This means both employers and employees lost nearly a whole day to commuting. Although every hybrid arrangement varies, a good deal will allow for commuting time to be reduced, giving everyone more free time for other tasks and commitments.
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Additional hybrid working benefits:
- Ability to grow headcount without added space costs
- Reduced real estate costs
- Improves visibility of senior leaders
- Environmental benefits
- Higher employment rates
- Improved retention rates
- Increased employee well-being
- Increased mobility
- Improved company culture
- Reduced exposure to illness
Hybrid work model examples
- Semi-remote In this particular hybrid work model, part of the workforce operates on-site at all times while the other part works remotely.
- Office first The office-first hybrid model requires employees to work from the office most of the time while allowing a fraction of time to work remotely.
- Remote first - In contrast to the office-first model, a remote-first scenario allows for teams to be distributed and operate across remote locations while allowing a small number of employees to work on-site.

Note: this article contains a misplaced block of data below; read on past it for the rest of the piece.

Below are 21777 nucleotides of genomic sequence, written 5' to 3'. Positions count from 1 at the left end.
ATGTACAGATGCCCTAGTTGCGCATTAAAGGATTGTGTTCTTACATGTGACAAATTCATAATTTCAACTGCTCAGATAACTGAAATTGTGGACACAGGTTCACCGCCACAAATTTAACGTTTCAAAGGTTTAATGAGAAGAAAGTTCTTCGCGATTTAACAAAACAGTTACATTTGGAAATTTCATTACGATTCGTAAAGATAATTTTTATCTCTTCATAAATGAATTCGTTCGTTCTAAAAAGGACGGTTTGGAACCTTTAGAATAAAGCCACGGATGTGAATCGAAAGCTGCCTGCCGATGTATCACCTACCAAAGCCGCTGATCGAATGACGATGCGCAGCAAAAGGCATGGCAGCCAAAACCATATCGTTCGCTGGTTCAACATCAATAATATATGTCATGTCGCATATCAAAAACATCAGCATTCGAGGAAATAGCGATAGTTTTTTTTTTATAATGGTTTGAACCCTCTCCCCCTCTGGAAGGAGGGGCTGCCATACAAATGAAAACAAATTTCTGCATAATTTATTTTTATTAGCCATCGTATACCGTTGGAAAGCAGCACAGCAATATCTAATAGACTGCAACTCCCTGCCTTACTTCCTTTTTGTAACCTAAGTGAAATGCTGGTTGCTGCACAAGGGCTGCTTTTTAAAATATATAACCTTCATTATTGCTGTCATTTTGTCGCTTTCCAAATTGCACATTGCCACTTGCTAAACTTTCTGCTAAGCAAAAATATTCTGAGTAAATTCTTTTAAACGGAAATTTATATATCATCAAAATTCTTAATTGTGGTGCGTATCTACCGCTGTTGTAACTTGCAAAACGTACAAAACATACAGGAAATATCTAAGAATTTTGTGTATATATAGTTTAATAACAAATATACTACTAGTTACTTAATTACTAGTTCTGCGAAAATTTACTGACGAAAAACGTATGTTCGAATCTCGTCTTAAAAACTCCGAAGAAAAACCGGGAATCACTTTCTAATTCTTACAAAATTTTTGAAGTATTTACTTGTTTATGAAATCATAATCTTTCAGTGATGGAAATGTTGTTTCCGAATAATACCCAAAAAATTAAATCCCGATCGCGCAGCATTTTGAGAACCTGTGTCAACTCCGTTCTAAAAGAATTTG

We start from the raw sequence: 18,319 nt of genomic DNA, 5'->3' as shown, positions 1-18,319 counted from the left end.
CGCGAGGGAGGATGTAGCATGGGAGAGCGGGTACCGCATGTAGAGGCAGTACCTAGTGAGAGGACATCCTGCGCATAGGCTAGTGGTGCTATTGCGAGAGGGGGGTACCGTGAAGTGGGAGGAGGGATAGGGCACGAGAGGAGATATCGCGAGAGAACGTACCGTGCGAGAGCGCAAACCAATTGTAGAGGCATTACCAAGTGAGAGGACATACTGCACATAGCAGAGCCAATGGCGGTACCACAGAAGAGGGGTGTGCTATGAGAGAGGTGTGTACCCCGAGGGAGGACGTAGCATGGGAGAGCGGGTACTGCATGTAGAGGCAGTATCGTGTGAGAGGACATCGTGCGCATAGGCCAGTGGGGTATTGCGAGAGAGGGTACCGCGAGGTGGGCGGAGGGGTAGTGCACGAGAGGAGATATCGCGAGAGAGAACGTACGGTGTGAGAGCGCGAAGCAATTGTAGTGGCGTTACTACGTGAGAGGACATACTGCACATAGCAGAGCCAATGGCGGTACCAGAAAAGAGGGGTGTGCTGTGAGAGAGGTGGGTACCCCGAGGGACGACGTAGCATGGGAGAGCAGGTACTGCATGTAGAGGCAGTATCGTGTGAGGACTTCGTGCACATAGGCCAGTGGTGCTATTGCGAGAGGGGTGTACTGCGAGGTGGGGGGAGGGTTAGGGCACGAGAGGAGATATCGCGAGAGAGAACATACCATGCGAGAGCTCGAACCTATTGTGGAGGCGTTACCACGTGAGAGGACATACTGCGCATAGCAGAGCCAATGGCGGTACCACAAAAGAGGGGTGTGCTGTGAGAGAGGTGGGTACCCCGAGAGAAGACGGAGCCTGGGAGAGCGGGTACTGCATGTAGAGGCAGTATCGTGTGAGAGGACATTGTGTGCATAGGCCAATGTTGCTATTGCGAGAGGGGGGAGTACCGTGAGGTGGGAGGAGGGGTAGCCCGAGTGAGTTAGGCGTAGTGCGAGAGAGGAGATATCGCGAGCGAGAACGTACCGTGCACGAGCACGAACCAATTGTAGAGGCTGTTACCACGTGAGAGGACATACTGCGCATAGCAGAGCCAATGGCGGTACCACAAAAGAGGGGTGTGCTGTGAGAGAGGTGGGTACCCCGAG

- Flexible - This model allows every employee to spend part of their week in the office and part of their week working remotely.
Over the past two years, the definition of the workplace has changed rapidly. Hybrid working, a system that mixes remote and in-office work is quickly becoming the norm in many organizations. The hybrid model utilizes the insight gained about work-life balance and workplace productivity during the pandemic to create a new arrangement that maximizes the benefits and minimizes the downsides of both in-office and remote work.
There are many hybrid working benefits, not least the positive impact it has on employees’ productivity, well-being, and work/life balance. However, the flexibility offered by hybrid work is beneficial not only to the employee but to the organization as a whole. It offers a wider talent pool to choose from, saves on costs, and improves employee retention, to name a few.